Moissac Abbey

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The Romanesque south door of the abbey church
The tympanum of the south-west portico
The prophet Jeremiah on the southern portal

Moissac Abbey was a Benedictine and Cluniac monastery in Moissac, Tarn-et-Garonne in south-western France. A number of its medieval buildings survive including the abbey church, which has a famous and important Romanesque sculpture around the entrance.

History[edit]

Foundation[edit]

According to legend, Moissac Abbey was founded by the Frankish king Clovis,[1] in person the day after a victory over the Visigoths, in 506. The legend states that Clovis had made a vow to erect a monastery with 1,000 monks (in memory of a thousand of his warriors who died in battle) if he triumphed over the Visigoths who had ruled the area for the past century as federati of the Roman Empire. He threw his javelin from the top of the hill to mark the spot where "abbey of a thousand monks" was to be built. Unfortunately the javelin landed in the middle of a swamp.

Historical records however indicate that it was founded by Saint Didier, bishop of Cahors, in the middle of the 7th century.

The establishment of the monastery was difficult because of raids by Moors from the south and west and the Norsemen from the north. The abbey was sacked by the Arabs of al-Andalus twice around 732 and was looted in the 9th century by Norman pirates and in the 10th century by Hungarians.

11th century[edit]

Consecration stone of the cloister

The 11th century was a dramatic time for the abbey. In 1030 the roof collapsed from lack of maintenance, and in 1042 there was a serious fire. Durand de Bredons, bishop of Toulouse, appointed the abbot of Cluny Odilon de Mercœur to bring in a sweeping reform to counter the laxity of the monks in 1047.[2]

A new church building was added in 1063 along with significant restoration works. Pope Urban II visited in 1097 and consecrated the high altar and issued a Papal Bull dated 7 May 1097 restoring 40 churches to the abbey;[3] he also ordered the construction of the cloister, completed in 1100.[4]

12th century[edit]

The 11th and 12th centuries were the first golden age, as Moissac was affiliated to the abbey of Cluny and accepted the Cluniac Reforms, under the guidance of Durand de Bredons, both the abbot of Moissac and the bishop of Toulouse. Papal support, its location on the pilgrim road, the restoration of the buildings and the reforms of de Bredon made the abbey one of the most powerful in France. In the 12th century the abbot of Moissac was second in seniority within the Cluniac hierarchy only to the abbot of Cluny himself.[5][6]

During this era the abbey was led by major abbots Dom Hunaud de Gavarret and Dom Ansquitil, who had the doorway and tympanum built.[1] In the 13th century, Raymond de Montpezat, followed by Bertrand de Montaigut, abbots and builders, ruled the abbey. Aymeric de Peyrac, writing his Chronicle in the 15th century in the château of Saint-Nicolas-de-la-Grave, describes these times.

Illuminated manuscripts produced in the monastery's scriptorium were taken to Paris by Jean-Baptiste Colbert in the 17th century[1] and are now in the Bibliothèque Nationale.[7]

15th century[edit]

The 15th century ushered in a new golden age under the rule of abbots Pierre and Antoine de Caraman, whose building programme included in particular the Gothic part of the abbey church. The 1626 secularization of the abbey caused the Benedictine monks to leave the cloister, which had been a centre of Benedictine life for nearly 1,000 years. They were replaced by Augustinian canons, under commendatory abbots including well-known cardinals such as Mazarin and de Brienne.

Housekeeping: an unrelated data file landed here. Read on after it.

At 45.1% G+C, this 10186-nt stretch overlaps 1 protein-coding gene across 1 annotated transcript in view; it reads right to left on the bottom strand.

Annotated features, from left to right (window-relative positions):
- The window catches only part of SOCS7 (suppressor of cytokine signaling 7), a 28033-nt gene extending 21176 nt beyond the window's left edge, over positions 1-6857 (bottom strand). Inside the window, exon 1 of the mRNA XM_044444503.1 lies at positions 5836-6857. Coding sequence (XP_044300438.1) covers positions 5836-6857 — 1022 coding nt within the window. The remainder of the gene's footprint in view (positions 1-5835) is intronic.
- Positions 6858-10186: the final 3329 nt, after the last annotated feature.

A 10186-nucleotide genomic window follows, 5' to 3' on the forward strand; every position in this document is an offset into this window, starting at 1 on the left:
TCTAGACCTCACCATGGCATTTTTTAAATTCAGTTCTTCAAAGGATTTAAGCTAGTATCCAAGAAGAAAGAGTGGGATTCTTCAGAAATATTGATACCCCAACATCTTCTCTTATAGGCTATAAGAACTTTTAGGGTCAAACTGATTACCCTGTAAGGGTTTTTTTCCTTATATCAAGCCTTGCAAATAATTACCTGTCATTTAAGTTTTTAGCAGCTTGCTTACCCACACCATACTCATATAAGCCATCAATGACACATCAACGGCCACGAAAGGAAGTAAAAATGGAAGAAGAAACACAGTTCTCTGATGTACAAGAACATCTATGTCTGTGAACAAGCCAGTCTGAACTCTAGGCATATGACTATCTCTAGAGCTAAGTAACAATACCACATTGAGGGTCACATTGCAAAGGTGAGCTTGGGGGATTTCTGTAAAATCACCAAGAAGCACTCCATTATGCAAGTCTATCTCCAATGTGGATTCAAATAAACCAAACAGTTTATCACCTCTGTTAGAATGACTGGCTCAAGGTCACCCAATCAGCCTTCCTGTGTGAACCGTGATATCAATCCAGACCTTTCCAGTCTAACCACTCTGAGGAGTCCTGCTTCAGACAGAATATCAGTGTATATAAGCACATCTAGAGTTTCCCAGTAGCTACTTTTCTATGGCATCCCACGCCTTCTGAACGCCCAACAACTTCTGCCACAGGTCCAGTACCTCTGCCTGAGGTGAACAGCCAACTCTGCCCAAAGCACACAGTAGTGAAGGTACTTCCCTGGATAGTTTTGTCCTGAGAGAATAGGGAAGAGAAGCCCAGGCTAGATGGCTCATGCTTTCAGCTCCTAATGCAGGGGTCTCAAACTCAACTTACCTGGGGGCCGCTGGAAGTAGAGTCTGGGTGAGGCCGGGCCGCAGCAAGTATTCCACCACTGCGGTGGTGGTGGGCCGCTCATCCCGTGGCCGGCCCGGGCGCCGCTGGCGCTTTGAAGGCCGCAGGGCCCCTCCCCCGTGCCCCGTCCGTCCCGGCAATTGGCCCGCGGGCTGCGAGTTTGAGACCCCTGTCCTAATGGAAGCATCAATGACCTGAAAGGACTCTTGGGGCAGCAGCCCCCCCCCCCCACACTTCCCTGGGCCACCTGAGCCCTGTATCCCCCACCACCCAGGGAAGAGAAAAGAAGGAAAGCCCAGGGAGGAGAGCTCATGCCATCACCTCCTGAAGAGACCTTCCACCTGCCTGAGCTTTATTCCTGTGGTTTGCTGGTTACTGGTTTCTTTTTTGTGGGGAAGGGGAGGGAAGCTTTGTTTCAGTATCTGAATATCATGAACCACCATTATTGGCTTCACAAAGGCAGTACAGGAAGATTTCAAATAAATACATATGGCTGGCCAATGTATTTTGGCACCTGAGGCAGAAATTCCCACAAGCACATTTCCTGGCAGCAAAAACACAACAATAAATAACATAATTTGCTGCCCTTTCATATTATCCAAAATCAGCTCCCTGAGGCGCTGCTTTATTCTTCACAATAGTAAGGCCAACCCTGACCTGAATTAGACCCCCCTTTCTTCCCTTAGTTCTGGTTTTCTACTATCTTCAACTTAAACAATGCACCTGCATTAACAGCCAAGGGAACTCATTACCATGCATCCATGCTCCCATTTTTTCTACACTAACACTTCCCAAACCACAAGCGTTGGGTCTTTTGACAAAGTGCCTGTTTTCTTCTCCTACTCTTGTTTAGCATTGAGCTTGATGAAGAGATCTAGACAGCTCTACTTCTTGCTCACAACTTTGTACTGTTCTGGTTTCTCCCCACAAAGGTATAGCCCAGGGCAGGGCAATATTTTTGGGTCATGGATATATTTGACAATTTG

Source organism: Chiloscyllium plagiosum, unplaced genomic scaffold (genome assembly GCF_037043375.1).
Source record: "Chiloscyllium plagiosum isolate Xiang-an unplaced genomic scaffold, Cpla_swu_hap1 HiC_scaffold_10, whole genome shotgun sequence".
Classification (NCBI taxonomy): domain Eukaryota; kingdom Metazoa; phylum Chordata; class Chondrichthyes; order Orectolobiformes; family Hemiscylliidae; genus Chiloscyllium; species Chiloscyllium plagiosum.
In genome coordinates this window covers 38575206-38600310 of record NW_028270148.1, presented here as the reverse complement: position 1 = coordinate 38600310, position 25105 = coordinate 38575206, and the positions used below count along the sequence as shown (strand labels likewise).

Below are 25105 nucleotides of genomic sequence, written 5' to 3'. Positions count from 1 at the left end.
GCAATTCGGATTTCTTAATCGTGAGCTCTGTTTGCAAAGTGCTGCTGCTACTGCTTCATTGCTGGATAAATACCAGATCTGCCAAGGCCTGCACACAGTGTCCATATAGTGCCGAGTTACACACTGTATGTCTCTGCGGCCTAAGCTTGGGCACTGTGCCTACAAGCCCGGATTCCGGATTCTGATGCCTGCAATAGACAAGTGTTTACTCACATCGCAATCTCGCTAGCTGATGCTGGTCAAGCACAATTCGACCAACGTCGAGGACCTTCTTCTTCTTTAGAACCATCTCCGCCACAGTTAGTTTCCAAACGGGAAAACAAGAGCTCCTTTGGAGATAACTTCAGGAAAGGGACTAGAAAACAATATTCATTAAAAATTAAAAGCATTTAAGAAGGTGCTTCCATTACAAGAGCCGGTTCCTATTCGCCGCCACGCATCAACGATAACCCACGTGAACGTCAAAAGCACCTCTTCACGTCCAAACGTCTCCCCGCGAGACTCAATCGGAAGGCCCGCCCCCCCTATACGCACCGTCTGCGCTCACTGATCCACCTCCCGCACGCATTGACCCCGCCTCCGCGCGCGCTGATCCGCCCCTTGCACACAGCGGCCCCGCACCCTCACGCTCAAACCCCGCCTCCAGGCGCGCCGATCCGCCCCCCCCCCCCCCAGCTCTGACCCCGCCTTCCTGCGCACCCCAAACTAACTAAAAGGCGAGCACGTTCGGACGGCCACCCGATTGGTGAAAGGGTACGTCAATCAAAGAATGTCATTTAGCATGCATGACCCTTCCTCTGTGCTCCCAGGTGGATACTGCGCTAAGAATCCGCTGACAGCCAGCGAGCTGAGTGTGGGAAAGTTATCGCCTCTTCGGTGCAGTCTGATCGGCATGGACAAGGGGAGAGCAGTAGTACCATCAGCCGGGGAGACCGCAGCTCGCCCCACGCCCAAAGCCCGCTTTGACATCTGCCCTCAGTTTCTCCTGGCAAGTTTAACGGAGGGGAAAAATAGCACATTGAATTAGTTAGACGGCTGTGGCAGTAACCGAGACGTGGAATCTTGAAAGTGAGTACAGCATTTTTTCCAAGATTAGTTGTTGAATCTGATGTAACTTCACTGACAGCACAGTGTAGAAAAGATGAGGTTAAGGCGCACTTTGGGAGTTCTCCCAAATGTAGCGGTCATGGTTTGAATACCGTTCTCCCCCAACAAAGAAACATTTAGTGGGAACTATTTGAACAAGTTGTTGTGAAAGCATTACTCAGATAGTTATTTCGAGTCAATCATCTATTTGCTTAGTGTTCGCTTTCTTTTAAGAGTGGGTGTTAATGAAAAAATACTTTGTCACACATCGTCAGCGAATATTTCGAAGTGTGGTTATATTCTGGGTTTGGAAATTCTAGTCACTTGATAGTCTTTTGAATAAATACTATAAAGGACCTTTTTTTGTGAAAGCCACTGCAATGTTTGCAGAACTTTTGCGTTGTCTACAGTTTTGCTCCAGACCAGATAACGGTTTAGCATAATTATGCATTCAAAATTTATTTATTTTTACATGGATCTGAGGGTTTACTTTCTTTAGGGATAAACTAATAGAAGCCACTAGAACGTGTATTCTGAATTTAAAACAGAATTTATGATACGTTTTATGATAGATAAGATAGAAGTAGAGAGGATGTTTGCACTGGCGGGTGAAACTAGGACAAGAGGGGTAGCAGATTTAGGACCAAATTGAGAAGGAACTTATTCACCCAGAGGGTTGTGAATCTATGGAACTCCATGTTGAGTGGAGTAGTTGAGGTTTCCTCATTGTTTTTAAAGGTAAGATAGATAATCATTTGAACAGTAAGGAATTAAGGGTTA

French Revolution[edit]

In 1793, the French Revolution put an end to monastic life in Moissac. The abbey church of St Pierre is relatively intact and is still an active church,[8] but the outlying buildings have suffered considerably. In the middle of the 19th century, the laying of a railway track threatened the cloister but it was saved (though the refectory was demolished to facilitate the railway cutting) and listed as a historic monument. Since 1998 the church and cloisters have had international protection as part of a World Heritage Site, "Routes of Santiago de Compostela in France".[9]

Architecture[edit]

Architectural features of interest include the church's south-west portico, a crenellated structure with sculpture that is a major masterpiece of Romanesque art. This reflected an expansion of image carving both in scope and size, and extended the use of sculpture from the sanctuary to the public exterior.[10]

The tympanum depicts the Apocalypse of the Book of Revelation. Supporting the tympanum, a trumeau features a statue of the Prophet Isaiah, an outstanding example of Romanesque sculpture, comparable to the work at Santo Domingo de Silos. The cloisters also feature Romanesque sculpture.

See also[edit]

References[edit]

  1. ^ a b c "St. Pierre Abbey", Moissac office du Tourisme
  2. ^ l'abbé Aymeric de Payrac dans sa chronique écrite (~1400), Paris Bibliothèque Nationale, ms. latin 4991-A, f.154 R, col. 1
  3. ^ E.Rupin, L'abbaye et les cloitres de Moissac, Picard, Paris, 1897, pp. 62–64
  4. ^ V.Mortet, Recueil de textes relatifs à l'histoire de l'architecture en France au Moyen Âge, XIe-XIIe siècle, Picard, Paris, 1911, pp. 146–148
  5. ^ Millénaire de Cluny (Mâcon, 1910), vol II, pp. 30–31
  6. ^ Pignot, Histoire de l'ordre de Cluny, vol II, p. 190
  7. ^ Léopold Delisle, Le cabinet des manuscrits, I, pp. 457–459
  8. ^ "Abbaye St Pierre de Moissac". Archived from the original on May 2, 2012. Retrieved May 3, 2012.
  9. ^ Routes of Santiago de Compostela in France
  10. ^ Hearn, M.F., Romanesque Sculpture, Cornell University Press, 1985 ISBN 9780801493041

External links[edit]

Coordinates: 44°06′20″N 1°05′05″E / 44.105611°N 1.084611°E / 44.105611; 1.084611